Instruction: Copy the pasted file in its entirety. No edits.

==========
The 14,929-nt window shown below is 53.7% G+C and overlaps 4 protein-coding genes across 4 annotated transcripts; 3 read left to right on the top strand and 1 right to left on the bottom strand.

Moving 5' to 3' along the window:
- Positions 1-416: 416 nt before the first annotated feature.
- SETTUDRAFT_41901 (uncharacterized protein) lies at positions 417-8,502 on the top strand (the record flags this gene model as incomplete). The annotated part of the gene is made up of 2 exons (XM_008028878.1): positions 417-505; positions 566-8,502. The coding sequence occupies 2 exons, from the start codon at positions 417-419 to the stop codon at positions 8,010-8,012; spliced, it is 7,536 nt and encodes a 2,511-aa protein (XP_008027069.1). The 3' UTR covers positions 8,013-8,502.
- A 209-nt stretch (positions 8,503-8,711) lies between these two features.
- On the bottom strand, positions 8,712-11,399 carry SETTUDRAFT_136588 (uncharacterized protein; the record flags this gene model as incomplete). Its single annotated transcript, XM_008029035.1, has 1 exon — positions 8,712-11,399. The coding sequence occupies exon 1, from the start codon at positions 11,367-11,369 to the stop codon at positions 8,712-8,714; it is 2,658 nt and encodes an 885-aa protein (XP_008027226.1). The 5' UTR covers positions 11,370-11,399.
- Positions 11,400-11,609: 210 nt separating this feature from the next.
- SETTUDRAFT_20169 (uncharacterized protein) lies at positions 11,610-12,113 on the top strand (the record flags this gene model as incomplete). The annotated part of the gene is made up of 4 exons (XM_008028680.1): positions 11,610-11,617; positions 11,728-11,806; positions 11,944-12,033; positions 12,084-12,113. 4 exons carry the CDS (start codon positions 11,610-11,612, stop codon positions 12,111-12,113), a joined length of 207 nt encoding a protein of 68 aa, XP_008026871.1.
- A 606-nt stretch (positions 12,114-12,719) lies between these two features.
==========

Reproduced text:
The 14,929-nt window shown below is 53.7% G+C and overlaps 4 protein-coding genes across 4 annotated transcripts; 3 read left to right on the top strand and 1 right to left on the bottom strand.

Moving 5' to 3' along the window:
- Positions 1-416: 416 nt before the first annotated feature.
- SETTUDRAFT_41901 (uncharacterized protein) lies at positions 417-8,502 on the top strand (the record flags this gene model as incomplete). The annotated part of the gene is made up of 2 exons (XM_008028878.1): positions 417-505; positions 566-8,502. The coding sequence occupies 2 exons, from the start codon at positions 417-419 to the stop codon at positions 8,010-8,012; spliced, it is 7,536 nt and encodes a 2,511-aa protein (XP_008027069.1). The 3' UTR covers positions 8,013-8,502.
- A 209-nt stretch (positions 8,503-8,711) lies between these two features.
- On the bottom strand, positions 8,712-11,399 carry SETTUDRAFT_136588 (uncharacterized protein; the record flags this gene model as incomplete). Its single annotated transcript, XM_008029035.1, has 1 exon — positions 8,712-11,399. The coding sequence occupies exon 1, from the start codon at positions 11,367-11,369 to the stop codon at positions 8,712-8,714; it is 2,658 nt and encodes an 885-aa protein (XP_008027226.1). The 5' UTR covers positions 11,370-11,399.
- Positions 11,400-11,609: 210 nt separating this feature from the next.
- SETTUDRAFT_20169 (uncharacterized protein) lies at positions 11,610-12,113 on the top strand (the record flags this gene model as incomplete). The annotated part of the gene is made up of 4 exons (XM_008028680.1): positions 11,610-11,617; positions 11,728-11,806; positions 11,944-12,033; positions 12,084-12,113. 4 exons carry the CDS (start codon positions 11,610-11,612, stop codon positions 12,111-12,113), a joined length of 207 nt encoding a protein of 68 aa, XP_008026871.1.
- A 606-nt stretch (positions 12,114-12,719) lies between these two features.